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As the voting deadline approaches, canvassing activities in Arkansas pick up steam



Little Rock, Arkansas – A few weeks remain until the deadline for submitting petitions that might force an election on Arkansas’s laws, so the organizations supporting those ballot measures are stepping up their efforts to get enough signatures in time.

A petition requiring the signatures of over 90,000 people from at least 50 counties must be submitted before state legislation that the public wants modified can be put to a vote.

There are a record number of petitions this year, and as the signing deadline approaches, the arguments in favor of and against these concerns are becoming more forceful.

One thing to anticipate this summer in Little Rock is a significant increase in the number of people carrying clipboards. They are asking whether you will assist in getting something on the ballot rather than for a vote or your candidate of choice.

Kristin Stuart is employed by the activist organization Indivisible Little Rock Central Arkansas, which aims to gather thousands of signatures on a range of ballot topics by July 5.

“I know [the] abortion [amendment] is about 75% of the way [to the signature goal],” Stuart stated. This would not turn it into law. This would just ensure that it appears on the November ballot, granting Arkansans the right to vote and express their opinions.”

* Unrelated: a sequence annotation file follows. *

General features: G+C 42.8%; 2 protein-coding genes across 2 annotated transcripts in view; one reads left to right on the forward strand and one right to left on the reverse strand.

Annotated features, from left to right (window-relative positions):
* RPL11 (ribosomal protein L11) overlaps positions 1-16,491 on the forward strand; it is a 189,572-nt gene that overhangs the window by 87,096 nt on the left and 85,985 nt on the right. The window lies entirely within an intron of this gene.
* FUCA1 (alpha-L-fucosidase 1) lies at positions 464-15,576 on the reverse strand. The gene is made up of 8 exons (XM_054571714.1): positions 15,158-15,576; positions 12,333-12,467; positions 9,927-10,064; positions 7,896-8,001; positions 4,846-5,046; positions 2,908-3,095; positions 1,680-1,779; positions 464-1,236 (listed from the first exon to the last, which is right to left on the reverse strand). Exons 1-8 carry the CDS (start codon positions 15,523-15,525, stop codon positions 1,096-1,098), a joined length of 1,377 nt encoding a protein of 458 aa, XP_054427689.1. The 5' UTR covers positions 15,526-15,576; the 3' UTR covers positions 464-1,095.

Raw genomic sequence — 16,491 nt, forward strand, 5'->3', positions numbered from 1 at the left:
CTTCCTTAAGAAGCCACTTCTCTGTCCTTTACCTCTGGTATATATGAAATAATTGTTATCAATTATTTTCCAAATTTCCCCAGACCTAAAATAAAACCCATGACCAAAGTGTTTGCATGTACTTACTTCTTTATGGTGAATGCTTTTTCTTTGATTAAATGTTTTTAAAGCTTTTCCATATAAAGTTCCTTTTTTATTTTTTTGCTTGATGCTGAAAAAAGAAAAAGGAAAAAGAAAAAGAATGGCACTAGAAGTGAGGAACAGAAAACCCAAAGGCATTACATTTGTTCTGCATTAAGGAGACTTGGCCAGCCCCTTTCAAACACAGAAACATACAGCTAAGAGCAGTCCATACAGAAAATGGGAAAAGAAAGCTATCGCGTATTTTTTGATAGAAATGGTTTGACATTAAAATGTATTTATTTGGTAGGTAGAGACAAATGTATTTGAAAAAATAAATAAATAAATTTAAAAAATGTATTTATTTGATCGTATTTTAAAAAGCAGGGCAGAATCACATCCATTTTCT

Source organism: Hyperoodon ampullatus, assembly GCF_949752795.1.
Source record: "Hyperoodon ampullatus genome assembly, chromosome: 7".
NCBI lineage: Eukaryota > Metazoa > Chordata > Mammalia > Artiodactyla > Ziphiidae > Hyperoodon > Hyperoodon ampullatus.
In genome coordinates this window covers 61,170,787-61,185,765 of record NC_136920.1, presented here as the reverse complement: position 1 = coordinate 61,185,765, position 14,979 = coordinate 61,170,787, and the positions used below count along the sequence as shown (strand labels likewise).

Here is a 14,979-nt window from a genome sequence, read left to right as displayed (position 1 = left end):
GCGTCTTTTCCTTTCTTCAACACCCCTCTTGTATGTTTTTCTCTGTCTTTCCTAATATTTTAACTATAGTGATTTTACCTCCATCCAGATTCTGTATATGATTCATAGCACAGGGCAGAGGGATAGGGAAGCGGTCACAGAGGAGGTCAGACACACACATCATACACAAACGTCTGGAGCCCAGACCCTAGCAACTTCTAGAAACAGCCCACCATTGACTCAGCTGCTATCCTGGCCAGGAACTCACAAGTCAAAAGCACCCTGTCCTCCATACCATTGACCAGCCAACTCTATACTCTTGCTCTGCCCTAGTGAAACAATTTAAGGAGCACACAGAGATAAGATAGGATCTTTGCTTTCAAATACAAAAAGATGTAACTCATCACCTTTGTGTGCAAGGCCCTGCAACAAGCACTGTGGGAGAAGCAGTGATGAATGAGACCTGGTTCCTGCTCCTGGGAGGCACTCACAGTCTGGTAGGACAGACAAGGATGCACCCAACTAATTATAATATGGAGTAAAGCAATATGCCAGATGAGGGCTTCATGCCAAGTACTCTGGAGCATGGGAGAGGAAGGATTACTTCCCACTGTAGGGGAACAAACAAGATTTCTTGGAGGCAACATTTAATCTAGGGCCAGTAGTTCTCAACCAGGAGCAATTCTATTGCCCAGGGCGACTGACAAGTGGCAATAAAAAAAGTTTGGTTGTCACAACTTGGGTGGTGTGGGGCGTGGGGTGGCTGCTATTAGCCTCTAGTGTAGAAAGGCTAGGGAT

In addition to the aforementioned ballot measures, Indivisible Arkansas is in favor of laws pertaining to medical marijuana, education, the pink tax, and freedom of information.

However, not everyone—including the conservative organization Family Council—supports putting these matters to a vote.

“We are opposed to the abortion measure and the marijuana measure, and we’re right now urging people not to sign the petition,” Family Council Executive Director Jerry Cox said.

The Family Council has enlisted its own volunteers to oppose the proposals and has also made the identities of those canvassers public.

“If our volunteers in a city out somewhere around the state know that there are paid canvassers in their community, then they can be on the lookout,” Cox said. “They can actually go to the very same events. It’s their constitutional right, and they can urge people not to sign the petition and make their case.”

But as election-year preparations heat up early, canvassers like Stuart and the opposition have no intention of slowing down anytime soon.

“We are in favor of people being able to put things on the ballot, and we are in favor of people being able to oppose it,” Cox said. “That’s freedom. That’s democracy.”

The state must receive all petitions by July 5. After that, the state will confirm the signatures to decide what will appear on the ballot.


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